A Hack-a-day post lead me to this wonderful blog about building a WiFi enabled RGB lamp inside an Ikea lamp. I was so inspired that I decided to build two – one for each of my kids. My idea was for it to be a customized night light for their rooms.
First, I assembled the components. The OpenElectronics RGB Shield and WiFi Shield took the most time to arrive since it had to be shipped from Europe. I have an Ikea down the road, so getting the lamps were easy. I carefully selected the Red/Green/Blue LEDs from the wide variety at Mouser.com. I assembled all the electronics without delay – quick and easy. I mentioned earlier that I’m not a big fan of wireless communication due to the lack of reliability, but I thought this would be a pretty good application for a WiFi shield, so I went along with the configuration recommended in the blog.
Next, I don’t speak Italian, so it took me a while to understand what the Arduino sketch provided in the blog was doing. I made some tweaks to personalize the web page for each kid’s lamp, and started testing. I found that the fade feature was not working very well, so I pulled that logic out of the sketch. Upon testing, the lamps were highly responsive to color changes and looked good.
Of course, I’m all about integration with Watchdog, so I took it a step further and added some functionality into NetChecker to automatically turn on/off the lamps (since I knew no one else would). I built logic that communicates with the lamps via simple HTTP Post transactions. With some tweaking of the Arduino sketch, I was able to achieve 2-way communication with each lamp without much trouble. I used my existing daylight sensor to determine when to turn on/off the lamps so I never have to worry about daylight savings time or the change in seasons. Also, at my wife’s request, I added a feature that dims the lamps to 50% in the middle of the night to promote deeper sleep.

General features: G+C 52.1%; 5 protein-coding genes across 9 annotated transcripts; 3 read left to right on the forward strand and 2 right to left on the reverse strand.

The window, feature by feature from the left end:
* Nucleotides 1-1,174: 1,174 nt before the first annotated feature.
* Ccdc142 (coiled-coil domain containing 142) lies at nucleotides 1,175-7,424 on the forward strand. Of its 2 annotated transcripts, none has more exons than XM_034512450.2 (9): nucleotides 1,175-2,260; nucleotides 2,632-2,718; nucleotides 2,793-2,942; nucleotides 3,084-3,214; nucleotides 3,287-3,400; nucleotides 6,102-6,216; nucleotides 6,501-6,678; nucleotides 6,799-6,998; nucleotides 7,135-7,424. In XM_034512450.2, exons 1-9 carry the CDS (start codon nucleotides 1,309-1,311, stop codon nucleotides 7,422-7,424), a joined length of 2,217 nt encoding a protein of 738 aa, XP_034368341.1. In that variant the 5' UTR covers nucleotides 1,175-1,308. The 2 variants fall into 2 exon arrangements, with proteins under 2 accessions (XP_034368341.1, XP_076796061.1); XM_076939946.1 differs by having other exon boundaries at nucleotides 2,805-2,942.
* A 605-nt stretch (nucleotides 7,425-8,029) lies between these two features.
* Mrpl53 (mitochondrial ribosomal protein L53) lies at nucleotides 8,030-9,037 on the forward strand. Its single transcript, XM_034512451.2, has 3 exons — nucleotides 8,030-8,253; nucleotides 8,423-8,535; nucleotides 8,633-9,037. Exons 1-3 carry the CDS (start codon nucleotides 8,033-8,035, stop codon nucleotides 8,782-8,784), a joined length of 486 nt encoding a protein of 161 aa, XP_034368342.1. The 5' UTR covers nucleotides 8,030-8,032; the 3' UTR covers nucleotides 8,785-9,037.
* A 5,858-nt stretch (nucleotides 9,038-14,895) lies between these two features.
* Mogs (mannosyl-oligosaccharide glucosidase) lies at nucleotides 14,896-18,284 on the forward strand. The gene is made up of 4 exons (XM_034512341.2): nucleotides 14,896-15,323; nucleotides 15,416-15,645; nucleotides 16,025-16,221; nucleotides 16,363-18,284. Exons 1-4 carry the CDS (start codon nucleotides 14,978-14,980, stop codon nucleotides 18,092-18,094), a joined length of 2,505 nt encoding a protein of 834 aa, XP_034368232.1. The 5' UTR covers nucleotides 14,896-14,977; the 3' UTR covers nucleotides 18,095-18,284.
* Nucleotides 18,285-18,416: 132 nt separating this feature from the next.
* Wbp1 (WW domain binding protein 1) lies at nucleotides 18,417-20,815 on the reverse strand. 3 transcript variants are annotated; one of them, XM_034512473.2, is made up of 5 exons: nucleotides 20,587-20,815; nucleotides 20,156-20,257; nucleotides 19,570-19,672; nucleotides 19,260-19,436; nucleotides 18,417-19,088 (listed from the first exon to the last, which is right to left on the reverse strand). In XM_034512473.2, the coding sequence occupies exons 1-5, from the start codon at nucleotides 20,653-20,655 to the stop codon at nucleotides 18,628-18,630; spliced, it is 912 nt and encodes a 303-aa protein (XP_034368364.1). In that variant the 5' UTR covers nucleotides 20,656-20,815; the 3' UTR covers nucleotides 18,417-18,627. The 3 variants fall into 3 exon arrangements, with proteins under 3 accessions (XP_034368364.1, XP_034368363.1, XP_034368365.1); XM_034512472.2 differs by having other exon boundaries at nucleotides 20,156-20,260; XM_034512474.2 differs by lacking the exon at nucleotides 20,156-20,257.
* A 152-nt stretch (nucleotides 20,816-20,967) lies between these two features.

The whole project was done over a weekend, and seemed to be working well, but I soon became discontent:
- As you can see in the pictures below, the strands of 3 LEDs create hot-spots of light on the lamp. I was really hoping for a more uniform glow, so I added some translucent over the top of them to diffuse the light. It was better, but still not great.
- There were major issues with the WiFi communication. The Arduino would need to be rebooted at least once every 24 hours – there was some kind of memory leak going on in the code. The chip on the WiFi shield was discontinued (doh! Should have done my research before buying), so I had to turn to the community for help. There were many good suggestions which I applied and was able to achieve a bit more stability, but it the WiFi connection was still very unreliable for long periods of time. I attempted to put retry/reset logic into the sketch, but failed. My short-term solution was to add a timer to the power supply of the Arduino which forced a reboot every day.
In order to address the concerns above, I made some major changes to the design:
- I researched and found a very cool RGB LED strip at Sparkfun and decided to try it. Sure enough, I was able to replace the LED strands with this strip and it worked perfectly. I used the adhesive backing on the LED strips to coil the strip around the lamp pole. This gave me the more uniform glow I was looking for.
- I purchased some other WiFi shields and continued to be disappointed. I was watching AdaFruit’s show-and-tell broadcast and someone mentioned the use of a NetGear WNCE2001 device which converts a wired Ethernet port into a WiFi port. Having had good luck with basic Ethernet shields, I decided to try to use it with the NetGear device to get WiFi capabilities. Long story-short, it worked very well and I’ve had excellent stability with the WiFi connection through this approach. I no longer need to power-cycle the lamps, so they can stay on 24×7.